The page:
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This article is brought to you thanks to the collaboration of The European Sting with the World Economic Forum.

  • World Health Organisation holds daily media briefing to update public on the outbreak. This one streamed live at 4.30 CET on Friday 6 March.
  • Global number of infections verging on 100,000 confirmed cases and 3380 deaths. WHO risk assessment at “very high” globally.
  • WHO working with World Economic Forum to to engage companies around the world to protect staff and ensure economic stability.
  • Slowing spread of epidemic is key, buying time for preparedness and research.
  • This could be the start of an era of virtual meetings and teleworking.

WHO Director-General Dr Tedros Adhanom Ghebreyesus opened this latest briefing with an acknowledgment of International Women’s Day on Sunday. “This is a moment to remember that around the world, many women cannot access essential health services and continue to suffer disproportionately from preventable and treatable diseases,” he said.

With regard to latest developments, Dr Tedros announced the publication of a WHO roadmap for research and development, one that would distill priorities into 9 key areas. WHO has also developed a list of over 20 essential medical devices that countries need to manage #COVID19 patients, including ventilators and oxygen supply systems.

Access to medical oxygen could be the difference between life and death for some patients, Dr Tedros said, but there is already a shortage of medical supplies in many countries and this could be exacerbated by the outbreak.

Slowing down the epidemic is key to saving lives. “It buys time for preparedness and for research and development. Every day we can slow down the epidemic is another day hospitals can prepare themselves for cases.”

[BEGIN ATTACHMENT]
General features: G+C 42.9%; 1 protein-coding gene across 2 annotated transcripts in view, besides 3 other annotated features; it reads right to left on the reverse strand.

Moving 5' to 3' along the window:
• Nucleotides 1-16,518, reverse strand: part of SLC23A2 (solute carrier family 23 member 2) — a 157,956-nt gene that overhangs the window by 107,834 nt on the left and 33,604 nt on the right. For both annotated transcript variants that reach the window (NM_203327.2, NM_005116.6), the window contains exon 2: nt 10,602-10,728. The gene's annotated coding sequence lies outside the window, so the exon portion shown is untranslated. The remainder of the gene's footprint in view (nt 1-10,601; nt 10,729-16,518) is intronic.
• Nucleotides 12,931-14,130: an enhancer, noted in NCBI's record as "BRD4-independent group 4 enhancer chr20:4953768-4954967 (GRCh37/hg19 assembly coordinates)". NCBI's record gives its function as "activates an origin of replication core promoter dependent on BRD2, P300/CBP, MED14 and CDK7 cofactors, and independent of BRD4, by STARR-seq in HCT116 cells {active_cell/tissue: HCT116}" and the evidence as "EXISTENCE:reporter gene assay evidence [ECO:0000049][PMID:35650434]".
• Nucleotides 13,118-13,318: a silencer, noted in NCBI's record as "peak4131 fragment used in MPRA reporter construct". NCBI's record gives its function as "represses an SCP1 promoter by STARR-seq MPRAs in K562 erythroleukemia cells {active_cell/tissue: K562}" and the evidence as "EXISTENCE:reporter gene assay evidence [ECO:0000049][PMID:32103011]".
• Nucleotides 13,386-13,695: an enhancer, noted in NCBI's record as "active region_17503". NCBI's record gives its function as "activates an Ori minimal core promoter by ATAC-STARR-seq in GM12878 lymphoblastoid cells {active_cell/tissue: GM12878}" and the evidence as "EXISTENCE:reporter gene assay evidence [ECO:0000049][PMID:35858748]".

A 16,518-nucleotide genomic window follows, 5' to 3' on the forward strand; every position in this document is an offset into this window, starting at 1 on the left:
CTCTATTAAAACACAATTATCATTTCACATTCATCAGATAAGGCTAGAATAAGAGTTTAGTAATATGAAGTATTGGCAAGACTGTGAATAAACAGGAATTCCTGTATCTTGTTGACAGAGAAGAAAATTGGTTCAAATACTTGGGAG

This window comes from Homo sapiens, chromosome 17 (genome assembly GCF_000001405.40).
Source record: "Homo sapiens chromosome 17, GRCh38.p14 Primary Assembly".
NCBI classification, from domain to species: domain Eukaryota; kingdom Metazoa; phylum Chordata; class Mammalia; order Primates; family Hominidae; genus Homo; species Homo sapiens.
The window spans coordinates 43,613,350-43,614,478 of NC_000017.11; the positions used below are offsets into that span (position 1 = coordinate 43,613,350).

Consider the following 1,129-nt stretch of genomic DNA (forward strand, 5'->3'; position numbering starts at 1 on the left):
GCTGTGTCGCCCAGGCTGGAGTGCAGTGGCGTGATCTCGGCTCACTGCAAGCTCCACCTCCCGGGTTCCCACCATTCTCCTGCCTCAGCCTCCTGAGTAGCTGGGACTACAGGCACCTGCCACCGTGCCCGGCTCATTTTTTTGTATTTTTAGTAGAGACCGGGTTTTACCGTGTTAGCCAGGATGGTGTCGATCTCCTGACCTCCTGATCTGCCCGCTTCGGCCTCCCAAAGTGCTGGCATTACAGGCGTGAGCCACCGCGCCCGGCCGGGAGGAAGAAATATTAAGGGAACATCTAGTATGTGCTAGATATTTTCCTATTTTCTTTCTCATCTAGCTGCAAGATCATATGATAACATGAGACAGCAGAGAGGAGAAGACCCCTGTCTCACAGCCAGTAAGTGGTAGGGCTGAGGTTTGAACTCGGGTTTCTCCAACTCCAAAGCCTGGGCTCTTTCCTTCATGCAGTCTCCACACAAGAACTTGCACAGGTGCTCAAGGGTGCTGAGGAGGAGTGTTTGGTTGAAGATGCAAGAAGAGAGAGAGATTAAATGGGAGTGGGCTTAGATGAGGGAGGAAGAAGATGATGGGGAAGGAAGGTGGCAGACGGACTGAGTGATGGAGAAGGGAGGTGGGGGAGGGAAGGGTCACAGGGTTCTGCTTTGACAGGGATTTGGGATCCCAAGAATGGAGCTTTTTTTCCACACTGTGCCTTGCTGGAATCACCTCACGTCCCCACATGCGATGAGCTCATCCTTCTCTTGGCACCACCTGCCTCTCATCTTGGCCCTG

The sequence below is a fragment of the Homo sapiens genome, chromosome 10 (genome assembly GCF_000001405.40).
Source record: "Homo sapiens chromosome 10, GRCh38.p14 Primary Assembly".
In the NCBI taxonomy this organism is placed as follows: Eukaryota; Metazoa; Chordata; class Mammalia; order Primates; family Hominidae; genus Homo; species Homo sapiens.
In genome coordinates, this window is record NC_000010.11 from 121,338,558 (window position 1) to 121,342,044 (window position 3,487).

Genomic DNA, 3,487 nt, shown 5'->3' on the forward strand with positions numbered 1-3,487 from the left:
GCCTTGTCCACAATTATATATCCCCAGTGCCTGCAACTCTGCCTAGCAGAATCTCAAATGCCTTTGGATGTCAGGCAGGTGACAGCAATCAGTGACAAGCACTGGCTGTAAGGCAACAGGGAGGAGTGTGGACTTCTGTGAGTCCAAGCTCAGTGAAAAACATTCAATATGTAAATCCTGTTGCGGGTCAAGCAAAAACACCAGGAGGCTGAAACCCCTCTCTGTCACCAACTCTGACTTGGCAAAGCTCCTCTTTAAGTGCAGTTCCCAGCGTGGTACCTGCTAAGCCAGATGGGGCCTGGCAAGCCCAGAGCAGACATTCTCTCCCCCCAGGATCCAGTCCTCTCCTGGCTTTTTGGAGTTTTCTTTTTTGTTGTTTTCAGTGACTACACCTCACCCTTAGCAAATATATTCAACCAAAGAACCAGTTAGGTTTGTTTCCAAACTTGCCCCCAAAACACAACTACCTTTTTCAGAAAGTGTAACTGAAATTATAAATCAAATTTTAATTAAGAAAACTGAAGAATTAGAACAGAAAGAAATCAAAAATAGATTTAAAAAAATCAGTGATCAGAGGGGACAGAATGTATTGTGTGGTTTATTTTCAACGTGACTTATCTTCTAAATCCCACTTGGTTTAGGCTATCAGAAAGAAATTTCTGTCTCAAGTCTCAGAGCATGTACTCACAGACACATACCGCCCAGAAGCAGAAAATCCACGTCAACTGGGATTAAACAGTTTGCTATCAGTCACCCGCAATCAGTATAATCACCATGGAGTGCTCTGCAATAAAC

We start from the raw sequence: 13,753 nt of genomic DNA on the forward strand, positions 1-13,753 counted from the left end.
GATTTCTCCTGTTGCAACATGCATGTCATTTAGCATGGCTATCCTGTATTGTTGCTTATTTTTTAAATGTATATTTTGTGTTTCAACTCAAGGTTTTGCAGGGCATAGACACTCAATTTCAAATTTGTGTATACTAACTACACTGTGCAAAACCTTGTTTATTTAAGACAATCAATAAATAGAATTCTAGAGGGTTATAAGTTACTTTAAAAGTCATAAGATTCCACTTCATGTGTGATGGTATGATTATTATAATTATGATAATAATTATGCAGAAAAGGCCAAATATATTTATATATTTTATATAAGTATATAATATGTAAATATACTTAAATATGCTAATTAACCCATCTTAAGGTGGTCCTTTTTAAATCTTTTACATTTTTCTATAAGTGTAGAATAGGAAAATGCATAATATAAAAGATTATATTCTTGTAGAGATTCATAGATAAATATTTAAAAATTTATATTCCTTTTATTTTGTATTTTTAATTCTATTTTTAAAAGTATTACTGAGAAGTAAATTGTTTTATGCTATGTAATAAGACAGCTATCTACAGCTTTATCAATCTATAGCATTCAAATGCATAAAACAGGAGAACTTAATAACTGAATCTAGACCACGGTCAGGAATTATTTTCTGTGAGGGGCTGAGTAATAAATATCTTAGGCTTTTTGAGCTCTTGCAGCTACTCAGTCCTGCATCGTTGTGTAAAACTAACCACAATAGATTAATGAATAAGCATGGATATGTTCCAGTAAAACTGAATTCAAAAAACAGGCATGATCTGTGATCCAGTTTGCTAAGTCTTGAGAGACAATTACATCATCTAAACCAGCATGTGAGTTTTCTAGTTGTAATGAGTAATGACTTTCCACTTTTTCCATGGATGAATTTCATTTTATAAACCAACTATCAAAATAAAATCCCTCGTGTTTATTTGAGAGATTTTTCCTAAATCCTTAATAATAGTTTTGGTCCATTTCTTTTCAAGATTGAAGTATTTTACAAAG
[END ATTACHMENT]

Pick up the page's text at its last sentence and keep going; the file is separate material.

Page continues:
Respiratory etiquette is crucial in slowing the spread, said WHO Technical Lead Dr Maria Van Kerkhove. Sneezing, coughing into elbow or disposable tissues, washing hands for a minimum of 20 seconds and social distancing where possible. More information can be found on the How to protect yourself section of the WHO website.

“So far WHO has received applications for review and approval of 40 diagnostic tests, 20 vaccines are in development and many clinical trials of therapeutics are underway,” Dr Tedros told journalists in a Q&A session following his announcements.

How can doctors know who should be tested? “It depends on where a person is, where they’ve travelled and what symptoms they have,” said Dr Michael Ryan, WHO Executive Director. “Clinicians who suspect infection can request a test. If every single person with a sniffle is tested then we will run out of the capacity to test.”

The World Bank is among many organisations moving large conferences online. Meanwhile, companies the world over are encouraging teleworking.

The WHO is working with the World Economic Forum to engage companies in coming up with workable solutions. Dr Tedros said: “Earlier this week I spoke to more than 200 CEOs about how they can protect their staff and customers, ensure business continuity and contribute to the response.”

For global conferences “we advise a risk management approach to all these gatherings”, added Dr Ryan. “We’re entering a new era on this planet in terms of our movement, and it’s wonderful to see we have alternatives to having to meet face to face all the time. Obviously we’d rather not have Covid-19 but if there’s a benefit to the planet that’s great.

“Life has to go on, but we also need to innovate.”


The next livestreamed press briefing will be on Monday 9 March.

For more information, visit the WHO coronavirus page.